33. By: Jean-Luc Gaffard (OFCE Sciences-Po; Université Côte d'Azur; GREDEG CNRS; Institut Universitaire de France)
    Abstract: La crise sanitaire et son impact immédiat sur l’économie sont tout à fait inédits. Il n’empêche que ces événements sont révélateurs de distorsions existantes qu’ils amplifient. Les mesures requises de politique économique doivent satisfaire une double exigence, celle de stabilisation immédiate et celle de transformation structurelle. Il convient, certes, de massivement soutenir financièrement entreprises et ménages. Mais ce serait un leurre et une faute que de croire pallier ainsi les difficultés structurelles quitte à augmenter sans limite dépenses et dettes publiques, ou de persister, sans l’avouer ouvertement, dans la mise en œuvre des politiques dites de compétitivité et de flexibilité. La crise sanitaire devrait agir comme détonateur des réformes institutionnelles à même de permettre aux différents acteurs de sécuriser leurs choix à long terme et de construire l’avenir en commun.
    Keywords: Court et long terme, institutions, politique économique, rupture structurelle
    JEL: E02 E20 E30 E60
    Date: 2020–10
  34. By: Rafael Guntin; Pablo Ottonello; Diego Perez
    Abstract: We study crises characterized by large adjustments of aggregate consumption through their microlevel patterns. We show that leading theories designed to explain aggregate consumption dynamics differ markedly in their cross-sectional predictions. While theories based on financial frictions predict that rich households with liquid assets should be able to smooth consumption during bad times, neoclassical theories predict that these agents would optimally adjust their consumption if crises severely affect their permanent income. Using microlevel data on several episodes of large aggregate-consumption adjustment, we document that rich households significantly adjust consumption relative to their income, consistent with the permanent-income hypothesis of consumption during crises. We discuss our findings' implications for the effectiveness of stabilization policies that target consumption during crises.
    JEL: E21 E60 F41 F44
    Date: 2020–10
  35. By: Razzak, Weshah
    Abstract: We estimate a VAR, which summarizes the dynamics of five variables, the real price of oil, the long-run real interest rate, real GDP, the primary fiscal balance-GDP, and debt-GDP. We make dynamic stochastic projections and use the data to compute the annual primary fiscal balance required to achieve a particular debt-GDP target over the period from the end of the sample in 2018 to 2024. For Oman to achieve a debt-GDP target between 60 to 20 percent in 2024, it has to increase its annual primary fiscal balance by about OR 4 Billion (USD 10.4 Billion) either by increasing revenues, decrease expenditures, or both. This figure increases substantially if Oman wants to achieve the target earlier than 2024.
    Keywords: External debt, fiscal balance, fiscal adjustment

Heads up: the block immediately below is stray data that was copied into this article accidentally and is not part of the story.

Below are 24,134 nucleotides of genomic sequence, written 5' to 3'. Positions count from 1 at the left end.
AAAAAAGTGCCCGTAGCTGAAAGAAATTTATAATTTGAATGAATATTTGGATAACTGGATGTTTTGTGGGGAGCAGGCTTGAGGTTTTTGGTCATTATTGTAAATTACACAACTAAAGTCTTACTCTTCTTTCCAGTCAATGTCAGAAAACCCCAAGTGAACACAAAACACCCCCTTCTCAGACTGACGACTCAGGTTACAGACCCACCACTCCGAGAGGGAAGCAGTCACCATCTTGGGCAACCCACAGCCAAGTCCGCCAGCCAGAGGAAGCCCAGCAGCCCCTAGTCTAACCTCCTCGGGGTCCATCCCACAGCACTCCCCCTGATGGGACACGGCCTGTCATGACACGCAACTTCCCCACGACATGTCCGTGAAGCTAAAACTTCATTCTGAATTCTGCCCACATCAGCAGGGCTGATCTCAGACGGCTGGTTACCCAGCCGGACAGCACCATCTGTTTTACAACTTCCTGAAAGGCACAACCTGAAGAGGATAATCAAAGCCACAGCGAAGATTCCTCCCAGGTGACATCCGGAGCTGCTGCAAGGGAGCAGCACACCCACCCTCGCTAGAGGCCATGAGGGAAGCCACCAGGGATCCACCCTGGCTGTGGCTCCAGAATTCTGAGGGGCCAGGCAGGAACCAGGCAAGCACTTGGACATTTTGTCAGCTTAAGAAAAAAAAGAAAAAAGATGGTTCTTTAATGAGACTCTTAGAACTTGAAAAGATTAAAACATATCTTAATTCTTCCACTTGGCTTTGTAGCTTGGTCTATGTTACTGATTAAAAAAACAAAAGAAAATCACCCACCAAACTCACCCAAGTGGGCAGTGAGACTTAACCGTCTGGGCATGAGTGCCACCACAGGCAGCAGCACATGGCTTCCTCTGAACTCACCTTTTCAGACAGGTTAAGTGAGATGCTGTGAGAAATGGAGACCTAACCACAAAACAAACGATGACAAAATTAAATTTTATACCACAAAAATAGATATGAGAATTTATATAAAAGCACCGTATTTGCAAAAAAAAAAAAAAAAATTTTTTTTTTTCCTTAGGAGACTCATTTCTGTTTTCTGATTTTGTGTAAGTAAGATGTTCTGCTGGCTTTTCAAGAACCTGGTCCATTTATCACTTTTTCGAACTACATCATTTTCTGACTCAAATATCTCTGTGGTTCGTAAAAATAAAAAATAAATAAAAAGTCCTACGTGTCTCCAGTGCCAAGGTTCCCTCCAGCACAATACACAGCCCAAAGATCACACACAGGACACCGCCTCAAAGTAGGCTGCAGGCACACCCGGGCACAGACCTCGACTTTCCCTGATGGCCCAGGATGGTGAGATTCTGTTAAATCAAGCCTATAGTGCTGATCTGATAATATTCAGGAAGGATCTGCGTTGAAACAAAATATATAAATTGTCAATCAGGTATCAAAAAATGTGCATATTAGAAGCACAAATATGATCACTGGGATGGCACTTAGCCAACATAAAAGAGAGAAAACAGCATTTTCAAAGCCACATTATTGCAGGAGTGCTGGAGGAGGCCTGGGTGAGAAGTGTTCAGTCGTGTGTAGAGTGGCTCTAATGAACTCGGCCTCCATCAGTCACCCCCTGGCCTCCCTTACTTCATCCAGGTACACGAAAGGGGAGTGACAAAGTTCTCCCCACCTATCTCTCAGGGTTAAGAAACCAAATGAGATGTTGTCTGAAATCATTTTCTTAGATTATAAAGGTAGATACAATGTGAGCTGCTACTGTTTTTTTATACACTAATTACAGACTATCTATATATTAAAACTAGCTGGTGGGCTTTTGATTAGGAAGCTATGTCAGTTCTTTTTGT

JEL: E6 E62 H6
    Date: 2020–10–08
  36. By: Doojav, Gan-Ochir; Damdinjav, Davaasukh
    Abstract: This paper examines the effects of a mortgage interest rate subsidy on boom and bust in the housing market by exploiting the Housing Mortgage (HM) program implemented in Mongolia. Main results are (i) the recent housing boom occurred from 2012Q2 to 2014Q1, while the housing bust lasted four years, (ii) both house-specific factors and macroeconomic variables have a significant influence on the housing price dynamics, (iii) mortgage interest rate semi-elasticity and real household income elasticity for Mongolia are estimated as -3.0 and 1.4, respectively, and (iv) dynamic analysis of the estimated VECMs suggests that the policy intervention in the mortgage market (i.e., introducing an interest rate subsidy on mortgage loans for buying residential properties with below 80 square meters) has driven the recent housing boom in Mongolia.
    Keywords: House prices, Booms and busts, Mortgage interest-rate subsidy,Mongolia
    JEL: C53 D14 E32 E51 G21 R21 R31
    Date: 2019
  37. By: Leandro Prados de la Escosura (Universidad Carlos III and CEPR)
    Abstract: The rising trend in the capital-output ratio and the productivity slowdown have put capital back in the economist’s agenda. This paper contributes to the debate by providing new estimates of net capital stock and services for Spain over the last 170 years. The net capital (wealth) stock-GDP ratio rose over time and doubled in the last half-a-century. Capital services grew fast over the long-run accelerating in the 1920s and from the mid-1950s to 2007. Until 1975 its acceleration was helped by an increase in the ‘quality’ of capital. Capital deepening proceeded steadily, accelerating during 1955-1985, and slowing down thereafter for expanding sectors attracted less investment-specific technological progress. Although capital consumption rose over time, the rate of depreciation fell from 1970 to 2007 as new capital goods’ relative prices declined due to embodied technological change.
    Keywords: Capital Stock and Services, Capital Deepening, Capital- output ratio, Spain
    JEL: D24 E01 E22 N33 N34
    Date: 2020–10